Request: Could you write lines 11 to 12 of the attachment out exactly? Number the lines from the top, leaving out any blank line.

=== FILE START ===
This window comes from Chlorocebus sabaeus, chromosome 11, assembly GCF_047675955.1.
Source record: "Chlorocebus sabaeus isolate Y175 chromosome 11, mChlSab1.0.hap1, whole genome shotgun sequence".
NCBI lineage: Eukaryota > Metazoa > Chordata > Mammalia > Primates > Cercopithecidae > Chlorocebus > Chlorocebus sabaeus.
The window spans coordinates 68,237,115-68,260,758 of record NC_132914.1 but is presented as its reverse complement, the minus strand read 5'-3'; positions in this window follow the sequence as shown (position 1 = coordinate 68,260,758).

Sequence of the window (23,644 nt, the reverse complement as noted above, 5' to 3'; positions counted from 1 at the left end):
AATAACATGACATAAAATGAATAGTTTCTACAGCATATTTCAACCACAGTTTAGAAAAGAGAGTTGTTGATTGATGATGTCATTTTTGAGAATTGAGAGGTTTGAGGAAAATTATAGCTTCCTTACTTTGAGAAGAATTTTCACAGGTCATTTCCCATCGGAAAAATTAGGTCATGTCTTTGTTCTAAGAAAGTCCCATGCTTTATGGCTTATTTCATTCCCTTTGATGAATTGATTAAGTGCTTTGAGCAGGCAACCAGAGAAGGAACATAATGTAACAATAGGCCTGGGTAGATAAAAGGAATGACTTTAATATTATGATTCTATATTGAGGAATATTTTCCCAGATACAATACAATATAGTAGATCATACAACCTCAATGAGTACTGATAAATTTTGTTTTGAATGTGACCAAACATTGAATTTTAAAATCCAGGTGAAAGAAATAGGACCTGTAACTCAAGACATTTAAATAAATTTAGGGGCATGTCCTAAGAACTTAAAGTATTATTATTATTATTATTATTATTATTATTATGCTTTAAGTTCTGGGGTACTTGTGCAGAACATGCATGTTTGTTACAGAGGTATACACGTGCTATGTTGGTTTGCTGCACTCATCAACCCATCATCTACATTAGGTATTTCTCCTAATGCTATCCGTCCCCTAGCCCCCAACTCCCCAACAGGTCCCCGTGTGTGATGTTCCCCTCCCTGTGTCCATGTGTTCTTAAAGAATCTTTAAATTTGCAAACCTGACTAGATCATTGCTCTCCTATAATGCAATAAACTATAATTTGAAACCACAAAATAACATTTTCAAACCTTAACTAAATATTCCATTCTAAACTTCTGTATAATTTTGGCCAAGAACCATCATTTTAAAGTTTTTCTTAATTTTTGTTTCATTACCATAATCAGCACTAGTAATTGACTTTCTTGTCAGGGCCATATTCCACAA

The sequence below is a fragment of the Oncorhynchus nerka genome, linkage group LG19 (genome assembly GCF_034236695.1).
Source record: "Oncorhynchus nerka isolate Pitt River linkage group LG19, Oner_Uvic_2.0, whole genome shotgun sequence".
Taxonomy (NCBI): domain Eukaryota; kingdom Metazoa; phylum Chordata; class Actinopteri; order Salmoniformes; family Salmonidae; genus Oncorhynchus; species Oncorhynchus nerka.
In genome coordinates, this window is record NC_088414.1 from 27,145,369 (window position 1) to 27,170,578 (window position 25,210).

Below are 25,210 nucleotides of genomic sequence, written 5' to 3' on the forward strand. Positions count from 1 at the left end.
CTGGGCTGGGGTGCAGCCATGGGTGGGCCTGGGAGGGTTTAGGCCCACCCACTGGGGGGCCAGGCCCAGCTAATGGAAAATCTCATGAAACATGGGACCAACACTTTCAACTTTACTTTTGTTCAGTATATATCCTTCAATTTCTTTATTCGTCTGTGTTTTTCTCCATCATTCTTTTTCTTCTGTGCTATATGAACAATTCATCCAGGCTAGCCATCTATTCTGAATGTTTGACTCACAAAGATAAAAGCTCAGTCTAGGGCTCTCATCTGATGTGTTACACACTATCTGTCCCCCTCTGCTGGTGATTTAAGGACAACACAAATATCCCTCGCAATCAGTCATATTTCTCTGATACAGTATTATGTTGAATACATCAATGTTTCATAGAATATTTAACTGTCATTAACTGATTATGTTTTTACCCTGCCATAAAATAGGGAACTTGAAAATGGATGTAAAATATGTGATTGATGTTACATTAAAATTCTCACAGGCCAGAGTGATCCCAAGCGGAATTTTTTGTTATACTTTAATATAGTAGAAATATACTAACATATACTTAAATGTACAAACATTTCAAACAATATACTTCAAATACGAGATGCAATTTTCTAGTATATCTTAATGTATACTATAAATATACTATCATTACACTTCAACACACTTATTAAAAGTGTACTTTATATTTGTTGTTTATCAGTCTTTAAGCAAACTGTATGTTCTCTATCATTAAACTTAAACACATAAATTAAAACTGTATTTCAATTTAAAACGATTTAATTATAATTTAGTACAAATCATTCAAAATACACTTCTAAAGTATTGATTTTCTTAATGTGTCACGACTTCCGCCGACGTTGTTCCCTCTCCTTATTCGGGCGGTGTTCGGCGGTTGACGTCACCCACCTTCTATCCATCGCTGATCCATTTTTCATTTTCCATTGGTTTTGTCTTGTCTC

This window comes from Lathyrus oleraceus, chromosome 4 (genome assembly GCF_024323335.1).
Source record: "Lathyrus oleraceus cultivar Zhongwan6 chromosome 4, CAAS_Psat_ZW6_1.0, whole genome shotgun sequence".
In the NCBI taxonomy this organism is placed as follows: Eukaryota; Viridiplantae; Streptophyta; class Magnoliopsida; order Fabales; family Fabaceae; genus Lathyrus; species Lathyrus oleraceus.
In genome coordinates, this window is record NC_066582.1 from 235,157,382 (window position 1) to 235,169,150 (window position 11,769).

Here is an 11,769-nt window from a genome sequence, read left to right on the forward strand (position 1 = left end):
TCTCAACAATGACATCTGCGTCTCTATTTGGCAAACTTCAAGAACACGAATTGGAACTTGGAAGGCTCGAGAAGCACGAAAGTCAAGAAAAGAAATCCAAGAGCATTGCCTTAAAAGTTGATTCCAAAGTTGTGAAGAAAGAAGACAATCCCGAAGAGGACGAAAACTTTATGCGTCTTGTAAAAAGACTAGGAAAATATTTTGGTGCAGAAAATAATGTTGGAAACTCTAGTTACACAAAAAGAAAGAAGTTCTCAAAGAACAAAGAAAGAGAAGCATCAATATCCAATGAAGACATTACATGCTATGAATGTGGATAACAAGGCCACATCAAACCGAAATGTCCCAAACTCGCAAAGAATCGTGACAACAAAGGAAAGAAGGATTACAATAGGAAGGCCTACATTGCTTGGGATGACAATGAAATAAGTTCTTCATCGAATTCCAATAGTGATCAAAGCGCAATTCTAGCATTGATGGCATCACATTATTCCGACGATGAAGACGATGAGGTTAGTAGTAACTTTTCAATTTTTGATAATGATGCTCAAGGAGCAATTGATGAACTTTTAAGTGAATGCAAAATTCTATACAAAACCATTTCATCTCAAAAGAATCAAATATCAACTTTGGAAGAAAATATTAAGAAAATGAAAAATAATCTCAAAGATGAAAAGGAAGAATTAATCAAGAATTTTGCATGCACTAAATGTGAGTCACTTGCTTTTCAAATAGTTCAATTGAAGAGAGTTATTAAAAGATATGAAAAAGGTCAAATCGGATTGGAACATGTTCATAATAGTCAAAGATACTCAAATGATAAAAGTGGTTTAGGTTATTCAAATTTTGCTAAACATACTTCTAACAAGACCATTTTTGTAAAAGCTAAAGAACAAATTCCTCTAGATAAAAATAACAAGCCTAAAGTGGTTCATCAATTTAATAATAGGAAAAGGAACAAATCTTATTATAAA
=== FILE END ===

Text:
Below are 25,210 nucleotides of genomic sequence, written 5' to 3' on the forward strand. Positions count from 1 at the left end.
CTGGGCTGGGGTGCAGCCATGGGTGGGCCTGGGAGGGTTTAGGCCCACCCACTGGGGGGCCAGGCCCAGCTAATGGAAAATCTCATGAAACATGGGACCAACACTTTCAACTTTACTTTTGTTCAGTATATATCCTTCAATTTCTTTATTCGTCTGTGTTTTTCTCCATCATTCTTTTTCTTCTGTGCTATATGAACAATTCATCCAGGCTAGCCATCTATTCTGAATGTTTGACTCACAAAGATAAAAGCTCAGTCTAGGGCTCTCATCTGATGTGTTACACACTATCTGTCCCCCTCTGCTGGTGATTTAAGGACAACACAAATATCCCTCGCAATCAGTCATATTTCTCTGATACAGTATTATGTTGAATACATCAATGTTTCATAGAATATTTAACTGTCATTAACTGATTATGTTTTTACCCTGCCATAAAATAGGGAACTTGAAAATGGATGTAAAATATGTGATTGATGTTACATTAAAATTCTCACAGGCCAGAGTGATCCCAAGCGGAATTTTTTGTTATACTTTAATATAGTAGAAATATACTAACATATACTTAAATGTACAAACATTTCAAACAATATACTTCAAATACGAGATGCAATTTTCTAGTATATCTTAATGTATACTATAAATATACTATCATTACACTTCAACACACTTATTAAAAGTGTACTTTATATTTGTTGTTTATCAGTCTTTAAGCAAACTGTATGTTCTCTATCATTAAACTTAAACACATAAATTAAAACTGTATTTCAATTTAAAACGATTTAATTATAATTTAGTACAAATCATTCAAAATACACTTCTAAAGTATTGATTTTCTTAATGTGTCACGACTTCCGCCGACGTTGTTCCCTCTCCTTATTCGGGCGGTGTTCGGCGGTTGACGTCACCCACCTTCTATCCATCGCTGATCCATTTTTCATTTTCCATTGGTTTTGTCTTGTCTC